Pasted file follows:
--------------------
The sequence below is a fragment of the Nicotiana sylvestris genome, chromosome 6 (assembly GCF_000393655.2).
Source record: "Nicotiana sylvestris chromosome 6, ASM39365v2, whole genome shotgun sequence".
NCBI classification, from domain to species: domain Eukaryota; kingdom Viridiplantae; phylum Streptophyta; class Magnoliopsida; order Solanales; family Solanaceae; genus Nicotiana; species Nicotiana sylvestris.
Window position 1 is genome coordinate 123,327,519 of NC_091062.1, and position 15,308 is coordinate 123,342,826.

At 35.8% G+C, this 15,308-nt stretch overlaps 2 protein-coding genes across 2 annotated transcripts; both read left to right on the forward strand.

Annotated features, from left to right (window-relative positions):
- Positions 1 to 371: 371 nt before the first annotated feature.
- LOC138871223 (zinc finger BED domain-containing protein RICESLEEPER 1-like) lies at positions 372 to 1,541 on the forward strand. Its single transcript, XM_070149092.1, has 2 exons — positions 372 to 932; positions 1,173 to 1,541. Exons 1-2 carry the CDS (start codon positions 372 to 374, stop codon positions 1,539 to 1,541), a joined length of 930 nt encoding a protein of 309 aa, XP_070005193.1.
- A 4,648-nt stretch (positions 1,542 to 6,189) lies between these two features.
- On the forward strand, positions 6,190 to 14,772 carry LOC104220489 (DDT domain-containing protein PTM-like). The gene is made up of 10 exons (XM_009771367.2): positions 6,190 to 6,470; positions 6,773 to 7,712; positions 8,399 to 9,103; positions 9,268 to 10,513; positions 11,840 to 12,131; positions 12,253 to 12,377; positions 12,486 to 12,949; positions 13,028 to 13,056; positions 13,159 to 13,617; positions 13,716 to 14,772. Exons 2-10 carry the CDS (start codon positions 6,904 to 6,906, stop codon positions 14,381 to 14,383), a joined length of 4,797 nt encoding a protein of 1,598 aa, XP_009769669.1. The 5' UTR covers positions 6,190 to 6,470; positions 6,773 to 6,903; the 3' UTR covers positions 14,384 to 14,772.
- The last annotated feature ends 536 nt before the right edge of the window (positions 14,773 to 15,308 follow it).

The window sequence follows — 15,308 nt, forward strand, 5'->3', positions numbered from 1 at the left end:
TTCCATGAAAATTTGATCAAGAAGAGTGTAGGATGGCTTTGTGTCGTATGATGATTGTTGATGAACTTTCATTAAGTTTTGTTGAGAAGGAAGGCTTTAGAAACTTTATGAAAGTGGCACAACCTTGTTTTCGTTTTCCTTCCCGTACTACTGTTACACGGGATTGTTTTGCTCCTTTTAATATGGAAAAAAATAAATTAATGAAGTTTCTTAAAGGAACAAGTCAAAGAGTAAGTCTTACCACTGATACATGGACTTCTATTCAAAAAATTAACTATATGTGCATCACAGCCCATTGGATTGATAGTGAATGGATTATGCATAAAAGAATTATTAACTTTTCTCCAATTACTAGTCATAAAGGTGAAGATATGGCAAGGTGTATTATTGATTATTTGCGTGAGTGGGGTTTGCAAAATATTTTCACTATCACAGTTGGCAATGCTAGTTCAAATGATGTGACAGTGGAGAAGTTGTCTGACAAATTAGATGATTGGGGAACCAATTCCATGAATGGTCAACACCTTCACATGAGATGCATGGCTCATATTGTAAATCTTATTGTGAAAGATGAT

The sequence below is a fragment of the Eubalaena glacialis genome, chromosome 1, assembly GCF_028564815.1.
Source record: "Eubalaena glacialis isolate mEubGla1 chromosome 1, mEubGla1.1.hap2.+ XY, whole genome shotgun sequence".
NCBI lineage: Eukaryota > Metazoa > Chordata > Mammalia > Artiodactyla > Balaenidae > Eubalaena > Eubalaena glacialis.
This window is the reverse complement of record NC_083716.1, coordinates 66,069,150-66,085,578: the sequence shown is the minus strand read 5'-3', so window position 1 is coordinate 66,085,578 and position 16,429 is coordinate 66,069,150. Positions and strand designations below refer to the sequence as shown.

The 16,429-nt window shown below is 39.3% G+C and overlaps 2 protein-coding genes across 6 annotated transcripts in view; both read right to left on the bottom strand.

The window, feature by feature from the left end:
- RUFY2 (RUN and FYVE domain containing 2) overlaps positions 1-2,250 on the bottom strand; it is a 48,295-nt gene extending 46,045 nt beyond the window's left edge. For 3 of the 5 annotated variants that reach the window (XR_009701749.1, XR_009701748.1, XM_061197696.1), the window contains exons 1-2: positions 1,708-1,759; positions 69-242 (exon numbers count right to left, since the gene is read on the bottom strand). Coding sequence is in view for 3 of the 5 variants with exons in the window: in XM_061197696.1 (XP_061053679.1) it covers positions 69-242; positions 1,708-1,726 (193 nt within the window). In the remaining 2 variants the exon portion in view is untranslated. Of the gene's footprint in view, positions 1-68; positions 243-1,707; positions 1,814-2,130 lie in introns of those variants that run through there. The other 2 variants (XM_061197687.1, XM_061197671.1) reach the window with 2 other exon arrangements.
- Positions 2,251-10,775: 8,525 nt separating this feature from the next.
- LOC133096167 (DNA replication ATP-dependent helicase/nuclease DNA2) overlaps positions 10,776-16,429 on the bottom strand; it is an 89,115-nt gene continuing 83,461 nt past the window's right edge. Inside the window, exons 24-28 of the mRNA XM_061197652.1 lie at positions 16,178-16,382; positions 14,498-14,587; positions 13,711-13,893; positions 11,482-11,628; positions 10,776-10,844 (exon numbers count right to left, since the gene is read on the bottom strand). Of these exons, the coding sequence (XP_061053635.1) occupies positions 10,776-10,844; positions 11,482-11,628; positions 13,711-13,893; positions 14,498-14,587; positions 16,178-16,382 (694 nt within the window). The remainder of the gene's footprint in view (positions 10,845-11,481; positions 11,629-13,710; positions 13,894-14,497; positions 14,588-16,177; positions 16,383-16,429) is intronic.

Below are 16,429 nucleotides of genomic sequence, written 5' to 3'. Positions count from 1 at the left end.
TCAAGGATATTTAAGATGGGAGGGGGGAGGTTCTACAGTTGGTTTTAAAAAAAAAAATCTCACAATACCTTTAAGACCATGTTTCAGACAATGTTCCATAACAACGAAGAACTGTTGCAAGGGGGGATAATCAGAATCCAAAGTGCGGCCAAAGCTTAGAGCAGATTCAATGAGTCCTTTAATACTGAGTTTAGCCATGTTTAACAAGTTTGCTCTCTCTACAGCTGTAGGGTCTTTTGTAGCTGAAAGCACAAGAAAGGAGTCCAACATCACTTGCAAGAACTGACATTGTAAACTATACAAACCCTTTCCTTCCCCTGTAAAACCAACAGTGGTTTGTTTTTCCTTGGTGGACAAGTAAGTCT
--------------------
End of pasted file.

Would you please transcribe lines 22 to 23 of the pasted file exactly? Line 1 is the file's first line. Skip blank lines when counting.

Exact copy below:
- LOC133096167 (DNA replication ATP-dependent helicase/nuclease DNA2) overlaps positions 10,776-16,429 on the bottom strand; it is an 89,115-nt gene continuing 83,461 nt past the window's right edge. Inside the window, exons 24-28 of the mRNA XM_061197652.1 lie at positions 16,178-16,382; positions 14,498-14,587; positions 13,711-13,893; positions 11,482-11,628; positions 10,776-10,844 (exon numbers count right to left, since the gene is read on the bottom strand). Of these exons, the coding sequence (XP_061053635.1) occupies positions 10,776-10,844; positions 11,482-11,628; positions 13,711-13,893; positions 14,498-14,587; positions 16,178-16,382 (694 nt within the window). The remainder of the gene's footprint in view (positions 10,845-11,481; positions 11,629-13,710; positions 13,894-14,497; positions 14,588-16,177; positions 16,383-16,429) is intronic.

Below are 16,429 nucleotides of genomic sequence, written 5' to 3'. Positions count from 1 at the left end.